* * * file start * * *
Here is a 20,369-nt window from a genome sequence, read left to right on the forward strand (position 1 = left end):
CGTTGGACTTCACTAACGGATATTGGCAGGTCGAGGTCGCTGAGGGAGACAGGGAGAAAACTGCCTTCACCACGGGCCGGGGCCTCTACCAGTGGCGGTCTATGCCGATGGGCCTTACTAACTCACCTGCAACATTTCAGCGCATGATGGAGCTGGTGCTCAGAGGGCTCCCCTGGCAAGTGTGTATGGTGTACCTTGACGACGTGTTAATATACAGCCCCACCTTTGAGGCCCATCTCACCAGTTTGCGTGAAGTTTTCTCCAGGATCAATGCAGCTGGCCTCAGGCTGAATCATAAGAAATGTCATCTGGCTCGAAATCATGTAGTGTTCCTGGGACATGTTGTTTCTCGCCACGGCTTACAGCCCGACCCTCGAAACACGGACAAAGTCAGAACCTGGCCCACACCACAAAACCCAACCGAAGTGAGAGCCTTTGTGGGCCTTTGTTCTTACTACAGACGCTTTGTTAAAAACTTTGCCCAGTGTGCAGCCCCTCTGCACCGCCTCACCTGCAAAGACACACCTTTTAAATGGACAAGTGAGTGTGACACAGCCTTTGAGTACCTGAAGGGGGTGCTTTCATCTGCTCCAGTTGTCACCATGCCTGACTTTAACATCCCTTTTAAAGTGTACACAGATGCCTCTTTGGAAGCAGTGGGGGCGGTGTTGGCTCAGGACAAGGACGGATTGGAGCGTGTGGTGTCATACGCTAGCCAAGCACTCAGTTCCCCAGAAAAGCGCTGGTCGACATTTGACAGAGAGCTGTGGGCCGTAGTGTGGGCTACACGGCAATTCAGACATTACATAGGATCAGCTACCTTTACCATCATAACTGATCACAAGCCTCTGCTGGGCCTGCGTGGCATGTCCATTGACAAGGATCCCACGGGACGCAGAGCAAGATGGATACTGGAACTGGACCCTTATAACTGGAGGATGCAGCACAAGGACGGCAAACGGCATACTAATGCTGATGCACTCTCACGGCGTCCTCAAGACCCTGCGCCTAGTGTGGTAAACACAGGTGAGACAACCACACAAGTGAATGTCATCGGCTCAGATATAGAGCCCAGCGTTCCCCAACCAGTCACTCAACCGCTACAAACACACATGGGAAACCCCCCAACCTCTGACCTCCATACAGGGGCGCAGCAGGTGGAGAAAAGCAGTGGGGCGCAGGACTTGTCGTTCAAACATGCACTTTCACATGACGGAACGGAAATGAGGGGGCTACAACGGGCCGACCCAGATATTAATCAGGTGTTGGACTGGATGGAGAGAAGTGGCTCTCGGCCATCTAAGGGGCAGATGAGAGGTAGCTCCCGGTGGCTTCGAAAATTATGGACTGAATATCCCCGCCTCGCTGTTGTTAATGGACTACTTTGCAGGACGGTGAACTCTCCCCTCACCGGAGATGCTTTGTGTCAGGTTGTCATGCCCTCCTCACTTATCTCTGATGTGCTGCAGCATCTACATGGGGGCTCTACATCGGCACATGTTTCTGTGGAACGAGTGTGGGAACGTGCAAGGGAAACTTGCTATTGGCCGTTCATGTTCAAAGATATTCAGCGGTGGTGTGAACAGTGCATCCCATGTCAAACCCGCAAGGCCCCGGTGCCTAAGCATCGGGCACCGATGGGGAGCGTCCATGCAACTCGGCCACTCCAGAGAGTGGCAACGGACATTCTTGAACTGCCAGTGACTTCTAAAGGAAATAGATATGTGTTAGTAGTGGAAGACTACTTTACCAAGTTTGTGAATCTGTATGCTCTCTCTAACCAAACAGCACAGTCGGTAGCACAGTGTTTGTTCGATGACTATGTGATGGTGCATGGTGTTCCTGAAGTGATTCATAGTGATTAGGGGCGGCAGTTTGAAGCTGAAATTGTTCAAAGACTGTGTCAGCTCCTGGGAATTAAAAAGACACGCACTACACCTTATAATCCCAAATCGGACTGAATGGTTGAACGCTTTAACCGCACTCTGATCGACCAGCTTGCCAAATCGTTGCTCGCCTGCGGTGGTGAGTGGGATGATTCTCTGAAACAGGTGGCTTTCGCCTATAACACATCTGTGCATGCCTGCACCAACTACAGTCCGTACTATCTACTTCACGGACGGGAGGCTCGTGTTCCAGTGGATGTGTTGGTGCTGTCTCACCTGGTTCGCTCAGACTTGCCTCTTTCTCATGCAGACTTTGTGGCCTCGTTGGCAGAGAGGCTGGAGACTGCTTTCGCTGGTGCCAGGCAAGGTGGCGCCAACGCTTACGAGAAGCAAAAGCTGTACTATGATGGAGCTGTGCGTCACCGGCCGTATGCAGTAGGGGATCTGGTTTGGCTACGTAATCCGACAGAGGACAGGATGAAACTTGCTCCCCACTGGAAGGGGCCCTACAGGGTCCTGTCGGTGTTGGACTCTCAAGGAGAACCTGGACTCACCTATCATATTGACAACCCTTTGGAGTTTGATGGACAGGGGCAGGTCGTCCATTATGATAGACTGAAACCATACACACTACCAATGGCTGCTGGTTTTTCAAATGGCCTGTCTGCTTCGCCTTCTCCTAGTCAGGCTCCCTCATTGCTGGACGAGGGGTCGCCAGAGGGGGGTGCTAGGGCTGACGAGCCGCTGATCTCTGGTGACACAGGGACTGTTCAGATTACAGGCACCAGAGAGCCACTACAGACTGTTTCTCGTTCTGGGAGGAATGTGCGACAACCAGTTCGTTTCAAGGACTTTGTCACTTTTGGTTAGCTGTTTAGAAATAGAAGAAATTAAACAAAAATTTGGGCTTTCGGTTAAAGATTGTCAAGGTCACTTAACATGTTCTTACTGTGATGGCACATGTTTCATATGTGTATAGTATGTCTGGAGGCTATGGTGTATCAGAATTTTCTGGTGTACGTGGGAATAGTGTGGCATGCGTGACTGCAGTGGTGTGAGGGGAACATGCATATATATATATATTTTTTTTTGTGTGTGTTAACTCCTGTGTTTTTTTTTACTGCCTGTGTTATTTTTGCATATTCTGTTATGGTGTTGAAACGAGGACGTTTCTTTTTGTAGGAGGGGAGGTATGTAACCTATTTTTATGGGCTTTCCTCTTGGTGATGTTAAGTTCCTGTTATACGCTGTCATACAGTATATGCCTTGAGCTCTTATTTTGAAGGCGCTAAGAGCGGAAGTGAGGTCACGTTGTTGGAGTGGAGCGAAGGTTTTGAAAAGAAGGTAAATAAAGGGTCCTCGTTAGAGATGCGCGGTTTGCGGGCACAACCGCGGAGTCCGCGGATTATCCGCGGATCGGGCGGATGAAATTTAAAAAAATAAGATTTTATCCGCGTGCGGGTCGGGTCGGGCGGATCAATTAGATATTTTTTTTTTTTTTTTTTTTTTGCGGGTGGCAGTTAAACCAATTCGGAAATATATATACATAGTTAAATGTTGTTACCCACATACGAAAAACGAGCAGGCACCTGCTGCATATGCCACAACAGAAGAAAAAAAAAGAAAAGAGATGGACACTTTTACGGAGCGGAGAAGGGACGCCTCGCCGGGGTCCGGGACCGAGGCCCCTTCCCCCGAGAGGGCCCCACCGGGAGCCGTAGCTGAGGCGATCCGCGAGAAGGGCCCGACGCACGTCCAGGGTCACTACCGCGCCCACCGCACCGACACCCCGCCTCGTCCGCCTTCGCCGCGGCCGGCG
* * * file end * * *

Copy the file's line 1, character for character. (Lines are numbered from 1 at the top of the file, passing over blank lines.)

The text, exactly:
Here is a 20,369-nt window from a genome sequence, read left to right on the forward strand (position 1 = left end):